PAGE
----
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Bulgaria's name is derived from a Turkic people, the Bulgars, who originated in the steppe north of the Caspian Sea. In the latter part of the seventh century, one branch of the Bulgars moved up the Volga River, establishing the Kingdom of the Volga Bulgars; the other branch moved westward along the Black Sea settling near the mouth of the Danube. Although the name Bulgaria is not of Slavic origin, the Slavic people, who had entered the Balkan Peninsula earlier, absorbed the invading Turkic people and were, in large measure, the precursors of the present-day Bulgarians. Bulgarian kingdoms continued to exist in the Balkan Peninsula during the Middle Ages, following which the Ottoman Turks ruled Bulgaria for 500 years, until 1878. In that year, a Bulgarian principality was established between the Danube River and the Balkan Mountains when Russia and Romania assisted the Bulgarians in defeating the Ottomans. In 1885, the union of the Principality of Bulgaria with Eastern Rumelia south of the Balkan Mountains created an autonomous Bulgarian state with roughly the same borders as those of present-day Bulgaria.

A fully independent Bulgarian kingdom, proclaimed September 22, 1908, participated in an anti-Ottoman coalition that defeated the Ottoman Empire in the First Balkan War (1912). The coalition soon dissolved over territorial disputes, however, and Bulgaria was isolated and defeated quickly in the Second Balkan War (1913) by Greece, Serbia, Montenegro, Romania, and Turkey. It later allied itself with Germany in World Wars I and II and suffered defeats twice more. Bulgaria's involvement in these wars was partly due to its ambitions for an outlet to the Aegean Sea and its desire to annex Macedonian and Thracian territory held by Greece, Yugoslavia, and Turkey.

Although Bulgaria declared war on the United States and the United Kingdom during World War II, it did not declare war on the Soviet Union. In August 1944, Bulgarian emissaries opened talks in Cairo with Allied representatives, seeking to take Bulgaria out of the war. On September 5, 1944, while these talks were still under way, the Soviet Union declared war on Bulgaria.

Communist rule in Bulgaria began September 9, 1944, when a communist-dominated coalition, called the Fatherland Front, seized power from the coalition government formed to arrange an armistice with the Allies. At the same time, Soviet forces were marching into the country without resistance. Communist power, consolidated in the next 3 years, led to the adoption on December 4, 1947, of the so-called Dimitrov Constitution, modeled after that of the U.S.S.R.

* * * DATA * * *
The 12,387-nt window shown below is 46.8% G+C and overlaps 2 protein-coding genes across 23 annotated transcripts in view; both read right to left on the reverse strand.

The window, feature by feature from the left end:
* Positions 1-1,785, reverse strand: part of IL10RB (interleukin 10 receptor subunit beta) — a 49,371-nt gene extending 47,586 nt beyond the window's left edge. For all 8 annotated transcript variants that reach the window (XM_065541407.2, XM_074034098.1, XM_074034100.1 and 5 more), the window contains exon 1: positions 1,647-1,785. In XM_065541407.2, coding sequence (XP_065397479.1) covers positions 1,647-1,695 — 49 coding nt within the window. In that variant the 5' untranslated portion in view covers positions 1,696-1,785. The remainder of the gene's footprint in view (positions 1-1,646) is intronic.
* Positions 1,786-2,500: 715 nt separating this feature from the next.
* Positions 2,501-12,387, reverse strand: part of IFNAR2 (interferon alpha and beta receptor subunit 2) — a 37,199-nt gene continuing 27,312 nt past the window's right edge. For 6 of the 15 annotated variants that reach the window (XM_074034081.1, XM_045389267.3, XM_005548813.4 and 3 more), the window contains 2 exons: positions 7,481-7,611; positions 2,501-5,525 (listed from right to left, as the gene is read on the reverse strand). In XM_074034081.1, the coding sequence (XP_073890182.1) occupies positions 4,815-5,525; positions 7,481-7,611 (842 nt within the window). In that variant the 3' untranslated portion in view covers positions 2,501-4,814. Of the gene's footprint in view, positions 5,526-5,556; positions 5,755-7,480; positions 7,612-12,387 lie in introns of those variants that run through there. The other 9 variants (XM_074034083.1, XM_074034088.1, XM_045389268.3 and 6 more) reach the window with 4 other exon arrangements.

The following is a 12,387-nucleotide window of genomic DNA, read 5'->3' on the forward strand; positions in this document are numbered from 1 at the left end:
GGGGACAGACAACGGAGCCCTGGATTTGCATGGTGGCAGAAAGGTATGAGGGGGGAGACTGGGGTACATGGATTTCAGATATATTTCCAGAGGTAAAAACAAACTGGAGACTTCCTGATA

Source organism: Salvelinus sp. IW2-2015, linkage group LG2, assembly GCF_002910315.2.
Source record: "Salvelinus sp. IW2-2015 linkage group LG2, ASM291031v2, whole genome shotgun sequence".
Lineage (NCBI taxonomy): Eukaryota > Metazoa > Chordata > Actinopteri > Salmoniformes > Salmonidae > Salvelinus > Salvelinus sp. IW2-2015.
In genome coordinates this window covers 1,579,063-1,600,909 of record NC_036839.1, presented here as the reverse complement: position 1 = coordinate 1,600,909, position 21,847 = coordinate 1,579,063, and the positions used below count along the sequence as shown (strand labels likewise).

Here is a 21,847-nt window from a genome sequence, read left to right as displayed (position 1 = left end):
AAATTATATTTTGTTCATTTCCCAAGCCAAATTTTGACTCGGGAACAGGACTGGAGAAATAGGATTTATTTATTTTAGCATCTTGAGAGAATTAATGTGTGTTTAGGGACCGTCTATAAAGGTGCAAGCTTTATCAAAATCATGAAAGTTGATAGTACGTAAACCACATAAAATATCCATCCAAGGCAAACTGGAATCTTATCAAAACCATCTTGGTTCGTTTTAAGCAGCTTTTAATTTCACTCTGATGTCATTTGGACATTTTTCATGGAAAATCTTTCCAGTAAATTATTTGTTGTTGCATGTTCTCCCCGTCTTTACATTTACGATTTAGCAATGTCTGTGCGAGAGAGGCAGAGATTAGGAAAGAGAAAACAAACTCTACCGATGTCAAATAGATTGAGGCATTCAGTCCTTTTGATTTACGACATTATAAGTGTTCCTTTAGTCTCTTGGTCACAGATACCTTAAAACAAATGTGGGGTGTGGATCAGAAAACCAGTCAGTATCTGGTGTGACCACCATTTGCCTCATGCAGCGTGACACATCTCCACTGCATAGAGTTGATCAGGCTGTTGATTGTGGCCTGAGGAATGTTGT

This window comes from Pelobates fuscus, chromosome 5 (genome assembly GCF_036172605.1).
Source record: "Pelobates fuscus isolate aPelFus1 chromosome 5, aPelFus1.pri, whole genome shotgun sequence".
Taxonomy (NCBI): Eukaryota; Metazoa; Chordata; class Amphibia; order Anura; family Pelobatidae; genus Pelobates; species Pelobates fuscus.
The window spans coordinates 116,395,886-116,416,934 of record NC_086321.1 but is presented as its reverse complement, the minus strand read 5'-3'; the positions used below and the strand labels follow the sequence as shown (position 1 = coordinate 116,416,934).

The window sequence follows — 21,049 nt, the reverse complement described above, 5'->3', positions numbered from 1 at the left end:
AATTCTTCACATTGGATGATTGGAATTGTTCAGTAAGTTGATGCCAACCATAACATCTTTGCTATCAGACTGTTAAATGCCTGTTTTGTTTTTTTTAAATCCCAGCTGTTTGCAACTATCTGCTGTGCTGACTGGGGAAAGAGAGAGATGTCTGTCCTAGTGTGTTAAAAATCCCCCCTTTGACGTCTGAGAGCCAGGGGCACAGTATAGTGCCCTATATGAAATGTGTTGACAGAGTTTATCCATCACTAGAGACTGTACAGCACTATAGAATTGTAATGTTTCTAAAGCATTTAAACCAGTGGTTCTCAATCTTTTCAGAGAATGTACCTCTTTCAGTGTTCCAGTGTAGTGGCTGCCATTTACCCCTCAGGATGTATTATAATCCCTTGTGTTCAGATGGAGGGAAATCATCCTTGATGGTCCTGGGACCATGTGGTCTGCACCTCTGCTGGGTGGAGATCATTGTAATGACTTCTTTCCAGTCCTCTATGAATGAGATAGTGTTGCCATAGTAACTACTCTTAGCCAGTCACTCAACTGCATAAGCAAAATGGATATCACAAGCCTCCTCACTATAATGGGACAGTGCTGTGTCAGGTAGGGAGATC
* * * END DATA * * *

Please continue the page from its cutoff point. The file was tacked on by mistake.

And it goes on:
Yugoslavia's expulsion from the Cominform (a Soviet-led international socialist organization) in June 1948 and the subsequent Moscow-dictated persecution of "national communists" throughout Eastern Europe also led to arrests and trials in Bulgaria. In 1949, Traicho Kostov, a Bulgarian communist leader, was executed on charges of conspiring with the Yugoslavs. He had remained in Bulgaria during the war and was second in rank only to Georgi Dimitrov, who had spent the war years in Moscow. Vulko Chervenkov, Dimitrov's brother-in-law, who also had spent the war years in Moscow, emerged as the "Stalin of Bulgaria" after Dimitrov's death in 1949. In 1954, following Stalin's death and separation in the U.S.S.R. of the positions of party leader and head of government, Chervenkov yielded the position of party chief to Todor Zhivkov. In the next 7 years, Zhivkov superseded his one-time mentor, blaming him for the "Stalinist excesses" and "violations of socialist legality" which had characterized the 1948-53 period. Chervenkov was ousted finally from his last leadership position in November 1961, and shortly thereafter Zhivkov took on the additional post of premier, thus recombining the positions of party leader and head of government.

In 1971, he gave up the premiership and took on the newly created and more prestigious position of Chairman of the State Council (chief of state). He held this position and that of Bulgarian Communist Party (BCP) Secretary General until November 1989. Petur Mladenov, who led the Politburo in its effort to oust Zhivkov, now also holds both these positions, despite his declarations favoring separation of party and State powers. Mladenov is leading the BCP in its efforts to maintain a credible claim to political leadership in the country, despite a high level of opposition to the Communist Party which is now appearing. Elections, promised for May 1990, will indicate how successful Mladenov has been in that effort.


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